A dot matrix printer shrieks like a digital siren call from a 21st century techno-crypt. Alice stumbles through this blasted land until she's swept up in the action, which suddenly becomes unceasingly frantic, the cuts slamming and rapid fire, the image a mainline of searing, rupturing CGI FX, blood splatter, fire, wreckage. While it cannot muster the grandiose elegance of a thing like Mad Max: Fury Road, it channels its scrappier energy to the utmost effect. It explodes with incredible vengeance. The most utterly scorched assault on late capitalism of all these weird abominations, it's... awesome.
I remember when the sequel to Prometheus was going to be named Paradise, Shaw's voiceover fresh in my mind: "...I am still searching." It was one of those sort of lines Damon Lindelof seems to really like writing. "Big things have small beginnings," etc. Nice and tidy, with implications of scope, even optimism, something one might expect more from Star Trek. Still, I found the idea of leaving this outpost where "only death" remained to seek out the Engineer homeworld…
Demonlover 2, indeed. There was certainly a sense that Assayas owed to Verhoeven in terms of aesthetics and provocation — hentai and CGI porn essentially mimicking RoboCop's cuts to absurd commercials, or its frankness toward sexual taboo, among other things. This returns here via video game cutscenes, perhaps as a discreet reminder of the director we're dealing with — one who has been largely absent for more than 15 years, save for 2006's Black Book — cutting into a film…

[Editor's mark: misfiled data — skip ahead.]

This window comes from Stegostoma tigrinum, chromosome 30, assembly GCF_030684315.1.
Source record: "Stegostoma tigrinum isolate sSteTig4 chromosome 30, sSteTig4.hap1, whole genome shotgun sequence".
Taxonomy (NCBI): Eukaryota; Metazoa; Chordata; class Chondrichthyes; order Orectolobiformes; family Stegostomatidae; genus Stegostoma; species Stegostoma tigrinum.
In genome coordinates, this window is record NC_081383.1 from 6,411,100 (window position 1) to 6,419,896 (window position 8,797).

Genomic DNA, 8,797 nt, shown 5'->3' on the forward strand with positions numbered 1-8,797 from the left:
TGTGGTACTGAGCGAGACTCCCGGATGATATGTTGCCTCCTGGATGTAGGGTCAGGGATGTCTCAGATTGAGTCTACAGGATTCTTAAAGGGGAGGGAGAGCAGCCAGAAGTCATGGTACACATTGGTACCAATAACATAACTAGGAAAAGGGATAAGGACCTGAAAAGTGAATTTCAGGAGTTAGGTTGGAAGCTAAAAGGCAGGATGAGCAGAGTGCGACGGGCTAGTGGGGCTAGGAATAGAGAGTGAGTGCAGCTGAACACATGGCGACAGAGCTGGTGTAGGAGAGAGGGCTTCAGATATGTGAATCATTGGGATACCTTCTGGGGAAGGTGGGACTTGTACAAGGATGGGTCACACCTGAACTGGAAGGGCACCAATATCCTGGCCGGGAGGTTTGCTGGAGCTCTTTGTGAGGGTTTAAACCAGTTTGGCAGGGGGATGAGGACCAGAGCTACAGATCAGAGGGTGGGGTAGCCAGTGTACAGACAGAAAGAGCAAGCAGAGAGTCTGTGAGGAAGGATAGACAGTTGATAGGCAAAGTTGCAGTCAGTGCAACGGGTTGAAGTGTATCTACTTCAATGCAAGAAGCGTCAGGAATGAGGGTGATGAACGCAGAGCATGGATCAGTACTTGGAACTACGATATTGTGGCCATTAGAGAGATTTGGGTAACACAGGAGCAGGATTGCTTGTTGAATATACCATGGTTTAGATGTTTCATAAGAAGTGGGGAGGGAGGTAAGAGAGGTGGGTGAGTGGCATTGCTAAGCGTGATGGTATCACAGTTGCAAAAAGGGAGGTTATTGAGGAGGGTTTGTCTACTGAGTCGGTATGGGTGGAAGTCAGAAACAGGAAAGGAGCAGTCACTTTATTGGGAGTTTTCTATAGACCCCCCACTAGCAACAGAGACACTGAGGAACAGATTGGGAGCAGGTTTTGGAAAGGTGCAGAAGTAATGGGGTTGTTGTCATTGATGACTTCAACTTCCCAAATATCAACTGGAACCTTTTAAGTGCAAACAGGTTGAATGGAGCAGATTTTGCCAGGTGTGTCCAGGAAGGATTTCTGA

This review may contain spoilers. I can handle the truth.
A few years ago, my girlfriend (henceforth "G") and I lived in a pretty nice area close to downtown Portland, Oregon, and we got out a lot more. Because of jobs we found and because it was kind of expensive, we moved further out, and since then we've mostly been homebodies, going to work and coming home to watch movies and occasionally go out to a movie in the neighborhood or to see a band maybe a bit further into…